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‘Constitutional cases must be funded’

The Gazette

Motswaledi’s legal bill opens debate on funding of Constitutional cases

Gomolemo Motswaledi’s legal bill has opened a debate on the need for constitutional cases to be funded.

The interim leader of the Botswana Movement for Democracy (BMD) finally paid his legal debt that arose from his unsuccessful High Court challenge of President Lieutenant General Ian Khama’s Presidential powers, after a concerted fund raising campaign by his party

Speaking at a press conference last week to announce the settlement of the Botswana Democratic Party’s (BDP) legal costs, Botsalo Ntuane, interim deputy chairman of the BMD, who is also leader of the Opposition, said the time had arrived to engage other stakeholders about the means to fund constitutional cases. He said these kinds of cases affect many people.

Ntuane pointed out that the large membership of political parties does not necessarily translate into resources; political party funding is also very important, he observed.

In an interview with The Gazette, University of Botswana political lecturer, Dithapelo Keorapetse, said in other countries, South Africa being a case in point, constitutional cases are funded.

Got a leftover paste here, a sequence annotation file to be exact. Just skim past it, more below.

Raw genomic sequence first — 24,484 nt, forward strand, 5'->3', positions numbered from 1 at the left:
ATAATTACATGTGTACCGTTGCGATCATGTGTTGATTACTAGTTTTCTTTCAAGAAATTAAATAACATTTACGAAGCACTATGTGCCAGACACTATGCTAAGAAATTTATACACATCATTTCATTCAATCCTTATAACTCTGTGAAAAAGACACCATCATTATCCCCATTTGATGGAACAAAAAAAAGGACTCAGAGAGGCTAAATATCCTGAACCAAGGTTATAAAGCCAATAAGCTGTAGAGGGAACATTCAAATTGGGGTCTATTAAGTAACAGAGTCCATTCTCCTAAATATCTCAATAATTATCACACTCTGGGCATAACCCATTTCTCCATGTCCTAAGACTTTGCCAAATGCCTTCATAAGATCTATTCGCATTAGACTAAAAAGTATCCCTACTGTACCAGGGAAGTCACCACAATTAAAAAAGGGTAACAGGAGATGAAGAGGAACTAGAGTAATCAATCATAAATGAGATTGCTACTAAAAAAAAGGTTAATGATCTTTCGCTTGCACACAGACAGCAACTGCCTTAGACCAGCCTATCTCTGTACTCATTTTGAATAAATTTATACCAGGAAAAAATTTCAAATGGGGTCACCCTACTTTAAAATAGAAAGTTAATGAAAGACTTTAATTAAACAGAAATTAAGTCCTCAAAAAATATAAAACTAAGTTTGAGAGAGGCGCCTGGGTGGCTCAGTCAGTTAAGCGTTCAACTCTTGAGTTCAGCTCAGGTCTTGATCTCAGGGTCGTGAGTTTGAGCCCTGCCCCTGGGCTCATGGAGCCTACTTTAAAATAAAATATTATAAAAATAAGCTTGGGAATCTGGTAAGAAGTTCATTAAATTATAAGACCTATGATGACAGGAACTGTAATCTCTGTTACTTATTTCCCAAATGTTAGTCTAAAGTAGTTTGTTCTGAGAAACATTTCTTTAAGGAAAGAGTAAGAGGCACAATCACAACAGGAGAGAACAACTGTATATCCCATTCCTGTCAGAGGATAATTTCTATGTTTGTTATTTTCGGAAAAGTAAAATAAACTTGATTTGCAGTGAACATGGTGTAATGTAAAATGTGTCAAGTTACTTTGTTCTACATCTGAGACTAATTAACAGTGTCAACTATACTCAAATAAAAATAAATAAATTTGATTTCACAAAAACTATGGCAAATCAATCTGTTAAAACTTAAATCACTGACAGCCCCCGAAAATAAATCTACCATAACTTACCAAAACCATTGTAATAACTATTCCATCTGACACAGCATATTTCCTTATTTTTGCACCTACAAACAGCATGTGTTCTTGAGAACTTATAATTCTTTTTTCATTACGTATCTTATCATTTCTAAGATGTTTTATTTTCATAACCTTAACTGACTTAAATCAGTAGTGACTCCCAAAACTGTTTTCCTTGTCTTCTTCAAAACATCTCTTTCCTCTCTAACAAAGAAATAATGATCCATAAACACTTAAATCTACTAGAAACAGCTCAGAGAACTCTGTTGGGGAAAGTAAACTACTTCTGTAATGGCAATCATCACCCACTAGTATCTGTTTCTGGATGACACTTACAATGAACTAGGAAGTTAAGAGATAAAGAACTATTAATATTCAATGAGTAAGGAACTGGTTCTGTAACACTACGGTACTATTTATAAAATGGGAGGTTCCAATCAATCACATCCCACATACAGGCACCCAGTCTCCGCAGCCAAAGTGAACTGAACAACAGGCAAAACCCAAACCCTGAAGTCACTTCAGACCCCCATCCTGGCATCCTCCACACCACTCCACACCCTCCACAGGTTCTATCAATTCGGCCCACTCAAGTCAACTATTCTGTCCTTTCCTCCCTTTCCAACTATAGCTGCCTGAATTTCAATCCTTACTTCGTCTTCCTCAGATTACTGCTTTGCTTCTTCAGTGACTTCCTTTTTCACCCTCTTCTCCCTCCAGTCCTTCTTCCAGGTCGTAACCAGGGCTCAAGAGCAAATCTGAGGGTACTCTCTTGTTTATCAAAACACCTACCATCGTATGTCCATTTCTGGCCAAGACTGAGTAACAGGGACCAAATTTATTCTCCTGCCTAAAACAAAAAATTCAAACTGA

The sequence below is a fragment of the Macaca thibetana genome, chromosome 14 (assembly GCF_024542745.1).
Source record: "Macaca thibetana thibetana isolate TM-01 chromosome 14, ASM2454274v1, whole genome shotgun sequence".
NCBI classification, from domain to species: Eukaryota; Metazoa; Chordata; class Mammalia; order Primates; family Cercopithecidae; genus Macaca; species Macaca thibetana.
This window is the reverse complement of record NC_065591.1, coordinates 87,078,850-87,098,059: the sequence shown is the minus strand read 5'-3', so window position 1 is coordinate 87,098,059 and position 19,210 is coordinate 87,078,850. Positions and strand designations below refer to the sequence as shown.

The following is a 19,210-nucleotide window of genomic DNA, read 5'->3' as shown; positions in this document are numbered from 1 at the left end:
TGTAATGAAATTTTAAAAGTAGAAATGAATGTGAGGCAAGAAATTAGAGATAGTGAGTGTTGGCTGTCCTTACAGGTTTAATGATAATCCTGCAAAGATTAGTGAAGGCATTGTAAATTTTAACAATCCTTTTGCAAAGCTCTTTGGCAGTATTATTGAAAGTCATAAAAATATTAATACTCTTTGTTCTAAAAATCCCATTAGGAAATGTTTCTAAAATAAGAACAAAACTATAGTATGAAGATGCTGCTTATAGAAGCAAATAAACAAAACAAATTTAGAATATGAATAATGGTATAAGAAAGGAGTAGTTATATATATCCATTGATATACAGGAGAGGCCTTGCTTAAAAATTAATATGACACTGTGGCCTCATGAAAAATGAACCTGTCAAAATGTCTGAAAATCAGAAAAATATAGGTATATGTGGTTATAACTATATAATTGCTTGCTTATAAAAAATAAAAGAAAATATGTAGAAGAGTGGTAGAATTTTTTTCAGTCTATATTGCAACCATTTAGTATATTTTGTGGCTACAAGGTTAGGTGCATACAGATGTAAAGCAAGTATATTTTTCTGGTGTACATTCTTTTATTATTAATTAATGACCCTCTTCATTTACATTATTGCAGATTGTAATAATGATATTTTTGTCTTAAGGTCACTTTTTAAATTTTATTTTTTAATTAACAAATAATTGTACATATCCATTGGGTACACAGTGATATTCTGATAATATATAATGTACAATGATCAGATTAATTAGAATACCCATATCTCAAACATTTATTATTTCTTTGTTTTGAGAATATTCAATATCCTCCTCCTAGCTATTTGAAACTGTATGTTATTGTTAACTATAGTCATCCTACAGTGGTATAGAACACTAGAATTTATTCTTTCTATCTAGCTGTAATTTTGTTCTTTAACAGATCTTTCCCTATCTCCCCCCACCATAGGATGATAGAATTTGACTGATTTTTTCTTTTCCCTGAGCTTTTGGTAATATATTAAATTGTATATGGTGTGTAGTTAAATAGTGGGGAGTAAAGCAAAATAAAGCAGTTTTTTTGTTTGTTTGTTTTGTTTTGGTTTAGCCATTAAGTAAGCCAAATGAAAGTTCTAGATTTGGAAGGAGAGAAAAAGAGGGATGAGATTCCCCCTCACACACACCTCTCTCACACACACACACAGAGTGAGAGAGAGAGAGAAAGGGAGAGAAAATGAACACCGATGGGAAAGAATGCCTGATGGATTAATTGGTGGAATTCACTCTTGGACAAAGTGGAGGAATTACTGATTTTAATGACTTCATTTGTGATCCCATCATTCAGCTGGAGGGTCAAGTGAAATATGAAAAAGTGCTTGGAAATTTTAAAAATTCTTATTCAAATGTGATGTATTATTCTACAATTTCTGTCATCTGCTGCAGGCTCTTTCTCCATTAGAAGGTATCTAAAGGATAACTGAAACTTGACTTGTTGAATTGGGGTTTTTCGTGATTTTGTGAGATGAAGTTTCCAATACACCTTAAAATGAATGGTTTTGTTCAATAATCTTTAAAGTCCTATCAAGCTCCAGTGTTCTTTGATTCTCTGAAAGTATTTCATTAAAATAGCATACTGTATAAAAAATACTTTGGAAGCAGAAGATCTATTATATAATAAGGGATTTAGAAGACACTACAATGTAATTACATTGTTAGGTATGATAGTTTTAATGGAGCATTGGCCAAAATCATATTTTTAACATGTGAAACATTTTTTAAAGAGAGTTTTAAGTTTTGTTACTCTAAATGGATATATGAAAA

Referring to Motswaledi’s case he said: “This was a pro-democracy case that affected ordinary people.” Dithapelo said South Africa has a developed civil society that stands up for its people. He challenged Botswana’s civil society to help fund cases of this nature; they could have mobilized funds to pay Motswaledi’s legal obligations, he said.

The Executive Director of the Botswana Network on Ethics, Law and HIV/AIDS (BONELA), who is also a human rights advocate, Uyapo Ndadi, agreed with Keorapetse.

“It is true that constitutional cases costs are usually not awarded to losing parties,” he said; this strengthens the jurisprudence of the country and its judicial system.

Ndadi said such cases enable citizens to gauge their democracy. “The door must be open to litigants, if they are afraid, it will naturally deter them from approaching the courts of law,” he observed.

He said Motswaledi’s case will be cited for many years to come; it has shown that the President is untouchable. “There are civil societies that are created for public interest litigation cases and that fund such cases,” he observed.

Ndadi pointed to the Southern Africa Litigation Centre (SALC), which funds human rights cases. The SALC is currently supporting efforts to challenge the constitutionality of Botswana’s Media Practitioners Act (MPA).

In its website the SALC states that it promotes and advances human rights and the rule of law in southern Africa, primarily through strategic litigation support and capacity building.

“The SALC provides technical and monetary support to local and regional lawyers and organizations in litigating human rights and rule of law cases in the region. The SALC also provides training in human rights and rule of law issues and facilitates networks of human rights lawyers and organizations throughout southern Africa.”

The SALC works in the following countries: Angola, Botswana, the Democratic Republic of Congo, Lesotho, Malawi, Mozambique, Namibia, Swaziland, Zambia, and Zimbabwe.


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